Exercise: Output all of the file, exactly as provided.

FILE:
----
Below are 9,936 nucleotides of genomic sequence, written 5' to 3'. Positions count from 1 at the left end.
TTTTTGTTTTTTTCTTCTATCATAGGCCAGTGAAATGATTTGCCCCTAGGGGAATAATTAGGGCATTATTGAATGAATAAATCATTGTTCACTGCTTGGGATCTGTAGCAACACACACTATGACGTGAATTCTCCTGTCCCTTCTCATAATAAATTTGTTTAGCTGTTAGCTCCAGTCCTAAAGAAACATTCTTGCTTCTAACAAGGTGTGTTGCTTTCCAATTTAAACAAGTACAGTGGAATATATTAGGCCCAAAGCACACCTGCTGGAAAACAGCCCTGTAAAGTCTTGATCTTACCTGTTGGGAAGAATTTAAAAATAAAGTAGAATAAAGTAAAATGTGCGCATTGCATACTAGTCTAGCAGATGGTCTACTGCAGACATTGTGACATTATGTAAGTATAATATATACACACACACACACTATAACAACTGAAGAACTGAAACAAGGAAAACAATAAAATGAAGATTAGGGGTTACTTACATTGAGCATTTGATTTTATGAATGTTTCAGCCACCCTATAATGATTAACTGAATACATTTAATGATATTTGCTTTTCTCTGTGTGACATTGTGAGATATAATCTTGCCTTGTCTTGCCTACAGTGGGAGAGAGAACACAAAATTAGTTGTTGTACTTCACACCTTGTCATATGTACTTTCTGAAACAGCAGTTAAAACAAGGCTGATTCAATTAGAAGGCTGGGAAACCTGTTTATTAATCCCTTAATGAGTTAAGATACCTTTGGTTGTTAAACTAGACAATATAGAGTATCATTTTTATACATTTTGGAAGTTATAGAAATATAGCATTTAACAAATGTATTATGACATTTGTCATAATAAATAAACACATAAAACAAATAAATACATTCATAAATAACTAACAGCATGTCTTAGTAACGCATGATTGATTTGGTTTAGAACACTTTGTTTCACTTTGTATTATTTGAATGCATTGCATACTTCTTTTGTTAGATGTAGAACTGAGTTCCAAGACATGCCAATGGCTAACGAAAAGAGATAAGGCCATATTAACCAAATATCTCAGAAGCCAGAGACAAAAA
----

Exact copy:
Below are 9,936 nucleotides of genomic sequence, written 5' to 3'. Positions count from 1 at the left end.
TTTTTGTTTTTTTCTTCTATCATAGGCCAGTGAAATGATTTGCCCCTAGGGGAATAATTAGGGCATTATTGAATGAATAAATCATTGTTCACTGCTTGGGATCTGTAGCAACACACACTATGACGTGAATTCTCCTGTCCCTTCTCATAATAAATTTGTTTAGCTGTTAGCTCCAGTCCTAAAGAAACATTCTTGCTTCTAACAAGGTGTGTTGCTTTCCAATTTAAACAAGTACAGTGGAATATATTAGGCCCAAAGCACACCTGCTGGAAAACAGCCCTGTAAAGTCTTGATCTTACCTGTTGGGAAGAATTTAAAAATAAAGTAGAATAAAGTAAAATGTGCGCATTGCATACTAGTCTAGCAGATGGTCTACTGCAGACATTGTGACATTATGTAAGTATAATATATACACACACACACACTATAACAACTGAAGAACTGAAACAAGGAAAACAATAAAATGAAGATTAGGGGTTACTTACATTGAGCATTTGATTTTATGAATGTTTCAGCCACCCTATAATGATTAACTGAATACATTTAATGATATTTGCTTTTCTCTGTGTGACATTGTGAGATATAATCTTGCCTTGTCTTGCCTACAGTGGGAGAGAGAACACAAAATTAGTTGTTGTACTTCACACCTTGTCATATGTACTTTCTGAAACAGCAGTTAAAACAAGGCTGATTCAATTAGAAGGCTGGGAAACCTGTTTATTAATCCCTTAATGAGTTAAGATACCTTTGGTTGTTAAACTAGACAATATAGAGTATCATTTTTATACATTTTGGAAGTTATAGAAATATAGCATTTAACAAATGTATTATGACATTTGTCATAATAAATAAACACATAAAACAAATAAATACATTCATAAATAACTAACAGCATGTCTTAGTAACGCATGATTGATTTGGTTTAGAACACTTTGTTTCACTTTGTATTATTTGAATGCATTGCATACTTCTTTTGTTAGATGTAGAACTGAGTTCCAAGACATGCCAATGGCTAACGAAAAGAGATAAGGCCATATTAACCAAATATCTCAGAAGCCAGAGACAAAAA